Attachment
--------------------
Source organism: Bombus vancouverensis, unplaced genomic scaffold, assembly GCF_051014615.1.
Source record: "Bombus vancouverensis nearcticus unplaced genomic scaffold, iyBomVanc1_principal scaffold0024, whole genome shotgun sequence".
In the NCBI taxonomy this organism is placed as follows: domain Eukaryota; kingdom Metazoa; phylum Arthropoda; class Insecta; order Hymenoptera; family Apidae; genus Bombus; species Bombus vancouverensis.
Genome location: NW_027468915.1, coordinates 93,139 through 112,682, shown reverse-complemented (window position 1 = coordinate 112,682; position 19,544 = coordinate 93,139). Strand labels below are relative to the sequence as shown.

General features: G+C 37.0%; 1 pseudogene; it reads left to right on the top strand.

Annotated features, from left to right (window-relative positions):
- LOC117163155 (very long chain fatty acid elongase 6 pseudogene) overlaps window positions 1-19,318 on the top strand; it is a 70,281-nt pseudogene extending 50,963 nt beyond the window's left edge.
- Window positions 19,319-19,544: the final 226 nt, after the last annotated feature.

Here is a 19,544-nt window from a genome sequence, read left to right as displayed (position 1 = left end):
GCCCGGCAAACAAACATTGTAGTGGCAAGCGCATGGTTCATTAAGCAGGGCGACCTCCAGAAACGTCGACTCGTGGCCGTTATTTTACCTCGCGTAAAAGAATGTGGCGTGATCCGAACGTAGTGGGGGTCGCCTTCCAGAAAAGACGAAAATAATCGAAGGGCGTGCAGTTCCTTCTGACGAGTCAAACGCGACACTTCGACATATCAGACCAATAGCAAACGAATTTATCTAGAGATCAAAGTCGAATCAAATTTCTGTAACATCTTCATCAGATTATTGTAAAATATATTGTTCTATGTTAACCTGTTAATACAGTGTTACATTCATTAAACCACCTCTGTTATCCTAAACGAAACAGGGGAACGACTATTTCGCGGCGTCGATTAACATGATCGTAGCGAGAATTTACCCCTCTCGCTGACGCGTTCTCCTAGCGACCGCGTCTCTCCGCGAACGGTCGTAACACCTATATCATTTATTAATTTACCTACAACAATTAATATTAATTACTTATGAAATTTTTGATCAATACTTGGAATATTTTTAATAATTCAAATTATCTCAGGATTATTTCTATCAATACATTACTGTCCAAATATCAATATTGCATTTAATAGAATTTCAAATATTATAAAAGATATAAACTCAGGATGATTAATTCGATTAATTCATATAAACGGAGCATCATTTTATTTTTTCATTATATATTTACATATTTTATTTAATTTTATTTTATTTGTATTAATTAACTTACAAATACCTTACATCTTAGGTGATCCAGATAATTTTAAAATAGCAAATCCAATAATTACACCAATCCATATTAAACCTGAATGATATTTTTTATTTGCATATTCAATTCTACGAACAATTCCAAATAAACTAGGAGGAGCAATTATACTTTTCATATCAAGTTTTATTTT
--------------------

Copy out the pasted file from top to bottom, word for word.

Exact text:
Source organism: Bombus vancouverensis, unplaced genomic scaffold, assembly GCF_051014615.1.
Source record: "Bombus vancouverensis nearcticus unplaced genomic scaffold, iyBomVanc1_principal scaffold0024, whole genome shotgun sequence".
In the NCBI taxonomy this organism is placed as follows: domain Eukaryota; kingdom Metazoa; phylum Arthropoda; class Insecta; order Hymenoptera; family Apidae; genus Bombus; species Bombus vancouverensis.
Genome location: NW_027468915.1, coordinates 93,139 through 112,682, shown reverse-complemented (window position 1 = coordinate 112,682; position 19,544 = coordinate 93,139). Strand labels below are relative to the sequence as shown.

General features: G+C 37.0%; 1 pseudogene; it reads left to right on the top strand.

Annotated features, from left to right (window-relative positions):
- LOC117163155 (very long chain fatty acid elongase 6 pseudogene) overlaps window positions 1-19,318 on the top strand; it is a 70,281-nt pseudogene extending 50,963 nt beyond the window's left edge.
- Window positions 19,319-19,544: the final 226 nt, after the last annotated feature.

Here is a 19,544-nt window from a genome sequence, read left to right as displayed (position 1 = left end):
GCCCGGCAAACAAACATTGTAGTGGCAAGCGCATGGTTCATTAAGCAGGGCGACCTCCAGAAACGTCGACTCGTGGCCGTTATTTTACCTCGCGTAAAAGAATGTGGCGTGATCCGAACGTAGTGGGGGTCGCCTTCCAGAAAAGACGAAAATAATCGAAGGGCGTGCAGTTCCTTCTGACGAGTCAAACGCGACACTTCGACATATCAGACCAATAGCAAACGAATTTATCTAGAGATCAAAGTCGAATCAAATTTCTGTAACATCTTCATCAGATTATTGTAAAATATATTGTTCTATGTTAACCTGTTAATACAGTGTTACATTCATTAAACCACCTCTGTTATCCTAAACGAAACAGGGGAACGACTATTTCGCGGCGTCGATTAACATGATCGTAGCGAGAATTTACCCCTCTCGCTGACGCGTTCTCCTAGCGACCGCGTCTCTCCGCGAACGGTCGTAACACCTATATCATTTATTAATTTACCTACAACAATTAATATTAATTACTTATGAAATTTTTGATCAATACTTGGAATATTTTTAATAATTCAAATTATCTCAGGATTATTTCTATCAATACATTACTGTCCAAATATCAATATTGCATTTAATAGAATTTCAAATATTATAAAAGATATAAACTCAGGATGATTAATTCGATTAATTCATATAAACGGAGCATCATTTTATTTTTTCATTATATATTTACATATTTTATTTAATTTTATTTTATTTGTATTAATTAACTTACAAATACCTTACATCTTAGGTGATCCAGATAATTTTAAAATAGCAAATCCAATAATTACACCAATCCATATTAAACCTGAATGATATTTTTTATTTGCATATTCAATTCTACGAACAATTCCAAATAAACTAGGAGGAGCAATTATACTTTTCATATCAAGTTTTATTTT